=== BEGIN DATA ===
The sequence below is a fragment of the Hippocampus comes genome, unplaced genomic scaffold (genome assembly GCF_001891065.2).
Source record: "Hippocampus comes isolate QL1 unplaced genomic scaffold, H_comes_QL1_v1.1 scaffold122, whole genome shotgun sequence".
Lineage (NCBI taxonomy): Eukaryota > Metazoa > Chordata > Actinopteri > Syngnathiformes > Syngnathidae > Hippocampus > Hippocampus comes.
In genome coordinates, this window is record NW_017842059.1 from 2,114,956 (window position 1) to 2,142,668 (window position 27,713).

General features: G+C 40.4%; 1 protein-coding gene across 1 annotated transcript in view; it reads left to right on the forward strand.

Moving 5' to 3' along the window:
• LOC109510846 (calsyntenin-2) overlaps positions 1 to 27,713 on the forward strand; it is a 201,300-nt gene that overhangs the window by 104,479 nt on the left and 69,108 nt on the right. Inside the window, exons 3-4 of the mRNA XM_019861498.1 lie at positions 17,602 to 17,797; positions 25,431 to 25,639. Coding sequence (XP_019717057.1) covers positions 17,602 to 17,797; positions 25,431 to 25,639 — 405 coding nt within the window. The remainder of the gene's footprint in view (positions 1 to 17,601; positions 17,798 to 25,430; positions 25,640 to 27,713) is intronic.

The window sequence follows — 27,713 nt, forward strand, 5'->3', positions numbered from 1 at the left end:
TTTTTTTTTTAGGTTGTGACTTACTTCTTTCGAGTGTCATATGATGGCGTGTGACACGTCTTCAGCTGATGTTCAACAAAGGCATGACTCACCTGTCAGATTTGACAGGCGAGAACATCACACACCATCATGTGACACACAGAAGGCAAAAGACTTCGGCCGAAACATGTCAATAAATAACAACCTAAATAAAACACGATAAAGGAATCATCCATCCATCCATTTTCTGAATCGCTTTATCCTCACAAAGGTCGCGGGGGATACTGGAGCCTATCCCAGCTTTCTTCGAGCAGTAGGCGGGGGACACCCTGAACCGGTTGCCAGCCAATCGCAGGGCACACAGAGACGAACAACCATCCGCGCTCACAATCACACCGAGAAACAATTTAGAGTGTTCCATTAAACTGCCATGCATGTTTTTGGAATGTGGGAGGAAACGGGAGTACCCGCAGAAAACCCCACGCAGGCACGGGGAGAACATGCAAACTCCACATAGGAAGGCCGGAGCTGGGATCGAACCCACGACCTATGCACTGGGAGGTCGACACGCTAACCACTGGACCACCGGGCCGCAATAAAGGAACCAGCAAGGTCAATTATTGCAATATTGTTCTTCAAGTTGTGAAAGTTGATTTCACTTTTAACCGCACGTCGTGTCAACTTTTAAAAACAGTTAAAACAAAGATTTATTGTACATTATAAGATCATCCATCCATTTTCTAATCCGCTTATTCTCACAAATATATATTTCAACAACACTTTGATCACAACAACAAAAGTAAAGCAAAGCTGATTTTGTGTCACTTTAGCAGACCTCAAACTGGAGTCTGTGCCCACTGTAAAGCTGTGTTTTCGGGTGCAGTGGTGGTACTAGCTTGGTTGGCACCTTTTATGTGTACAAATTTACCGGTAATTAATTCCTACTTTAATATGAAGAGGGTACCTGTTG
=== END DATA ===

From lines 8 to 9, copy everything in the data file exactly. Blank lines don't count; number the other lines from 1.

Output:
The window sequence follows — 27,713 nt, forward strand, 5'->3', positions numbered from 1 at the left end:
TTTTTTTTTTAGGTTGTGACTTACTTCTTTCGAGTGTCATATGATGGCGTGTGACACGTCTTCAGCTGATGTTCAACAAAGGCATGACTCACCTGTCAGATTTGACAGGCGAGAACATCACACACCATCATGTGACACACAGAAGGCAAAAGACTTCGGCCGAAACATGTCAATAAATAACAACCTAAATAAAACACGATAAAGGAATCATCCATCCATCCATTTTCTGAATCGCTTTATCCTCACAAAGGTCGCGGGGGATACTGGAGCCTATCCCAGCTTTCTTCGAGCAGTAGGCGGGGGACACCCTGAACCGGTTGCCAGCCAATCGCAGGGCACACAGAGACGAACAACCATCCGCGCTCACAATCACACCGAGAAACAATTTAGAGTGTTCCATTAAACTGCCATGCATGTTTTTGGAATGTGGGAGGAAACGGGAGTACCCGCAGAAAACCCCACGCAGGCACGGGGAGAACATGCAAACTCCACATAGGAAGGCCGGAGCTGGGATCGAACCCACGACCTATGCACTGGGAGGTCGACACGCTAACCACTGGACCACCGGGCCGCAATAAAGGAACCAGCAAGGTCAATTATTGCAATATTGTTCTTCAAGTTGTGAAAGTTGATTTCACTTTTAACCGCACGTCGTGTCAACTTTTAAAAACAGTTAAAACAAAGATTTATTGTACATTATAAGATCATCCATCCATTTTCTAATCCGCTTATTCTCACAAATATATATTTCAACAACACTTTGATCACAACAACAAAAGTAAAGCAAAGCTGATTTTGTGTCACTTTAGCAGACCTCAAACTGGAGTCTGTGCCCACTGTAAAGCTGTGTTTTCGGGTGCAGTGGTGGTACTAGCTTGGTTGGCACCTTTTATGTGTACAAATTTACCGGTAATTAATTCCTACTTTAATATGAAGAGGGTACCTGTTG